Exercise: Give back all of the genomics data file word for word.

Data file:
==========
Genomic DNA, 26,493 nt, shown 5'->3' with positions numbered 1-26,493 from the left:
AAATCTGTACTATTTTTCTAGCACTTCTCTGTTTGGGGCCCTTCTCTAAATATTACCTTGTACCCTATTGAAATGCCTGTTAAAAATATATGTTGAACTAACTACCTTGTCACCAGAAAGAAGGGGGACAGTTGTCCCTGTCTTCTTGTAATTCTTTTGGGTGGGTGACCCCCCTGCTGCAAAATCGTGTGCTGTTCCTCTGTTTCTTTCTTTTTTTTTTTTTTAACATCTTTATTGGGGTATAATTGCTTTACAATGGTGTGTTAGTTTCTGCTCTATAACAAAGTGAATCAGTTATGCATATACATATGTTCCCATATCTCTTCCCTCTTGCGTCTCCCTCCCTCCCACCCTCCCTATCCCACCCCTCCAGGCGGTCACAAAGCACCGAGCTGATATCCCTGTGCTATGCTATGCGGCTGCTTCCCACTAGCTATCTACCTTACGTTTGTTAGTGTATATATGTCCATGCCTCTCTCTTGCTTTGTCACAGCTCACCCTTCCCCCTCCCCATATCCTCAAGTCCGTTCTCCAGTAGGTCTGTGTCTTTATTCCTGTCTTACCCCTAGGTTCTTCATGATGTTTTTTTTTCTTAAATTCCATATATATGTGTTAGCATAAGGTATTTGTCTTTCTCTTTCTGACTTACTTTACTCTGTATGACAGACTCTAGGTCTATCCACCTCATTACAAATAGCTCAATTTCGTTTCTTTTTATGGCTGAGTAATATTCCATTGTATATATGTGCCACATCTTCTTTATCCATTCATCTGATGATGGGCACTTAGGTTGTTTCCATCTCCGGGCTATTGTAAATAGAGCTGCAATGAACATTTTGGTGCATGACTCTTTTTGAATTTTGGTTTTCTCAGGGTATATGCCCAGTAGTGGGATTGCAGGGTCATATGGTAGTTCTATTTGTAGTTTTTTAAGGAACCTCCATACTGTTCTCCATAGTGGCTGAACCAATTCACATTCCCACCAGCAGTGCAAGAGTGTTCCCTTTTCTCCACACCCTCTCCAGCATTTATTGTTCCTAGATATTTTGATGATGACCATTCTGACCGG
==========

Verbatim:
Genomic DNA, 26,493 nt, shown 5'->3' with positions numbered 1-26,493 from the left:
AAATCTGTACTATTTTTCTAGCACTTCTCTGTTTGGGGCCCTTCTCTAAATATTACCTTGTACCCTATTGAAATGCCTGTTAAAAATATATGTTGAACTAACTACCTTGTCACCAGAAAGAAGGGGGACAGTTGTCCCTGTCTTCTTGTAATTCTTTTGGGTGGGTGACCCCCCTGCTGCAAAATCGTGTGCTGTTCCTCTGTTTCTTTCTTTTTTTTTTTTTTAACATCTTTATTGGGGTATAATTGCTTTACAATGGTGTGTTAGTTTCTGCTCTATAACAAAGTGAATCAGTTATGCATATACATATGTTCCCATATCTCTTCCCTCTTGCGTCTCCCTCCCTCCCACCCTCCCTATCCCACCCCTCCAGGCGGTCACAAAGCACCGAGCTGATATCCCTGTGCTATGCTATGCGGCTGCTTCCCACTAGCTATCTACCTTACGTTTGTTAGTGTATATATGTCCATGCCTCTCTCTTGCTTTGTCACAGCTCACCCTTCCCCCTCCCCATATCCTCAAGTCCGTTCTCCAGTAGGTCTGTGTCTTTATTCCTGTCTTACCCCTAGGTTCTTCATGATGTTTTTTTTTCTTAAATTCCATATATATGTGTTAGCATAAGGTATTTGTCTTTCTCTTTCTGACTTACTTTACTCTGTATGACAGACTCTAGGTCTATCCACCTCATTACAAATAGCTCAATTTCGTTTCTTTTTATGGCTGAGTAATATTCCATTGTATATATGTGCCACATCTTCTTTATCCATTCATCTGATGATGGGCACTTAGGTTGTTTCCATCTCCGGGCTATTGTAAATAGAGCTGCAATGAACATTTTGGTGCATGACTCTTTTTGAATTTTGGTTTTCTCAGGGTATATGCCCAGTAGTGGGATTGCAGGGTCATATGGTAGTTCTATTTGTAGTTTTTTAAGGAACCTCCATACTGTTCTCCATAGTGGCTGAACCAATTCACATTCCCACCAGCAGTGCAAGAGTGTTCCCTTTTCTCCACACCCTCTCCAGCATTTATTGTTCCTAGATATTTTGATGATGACCATTCTGACCGG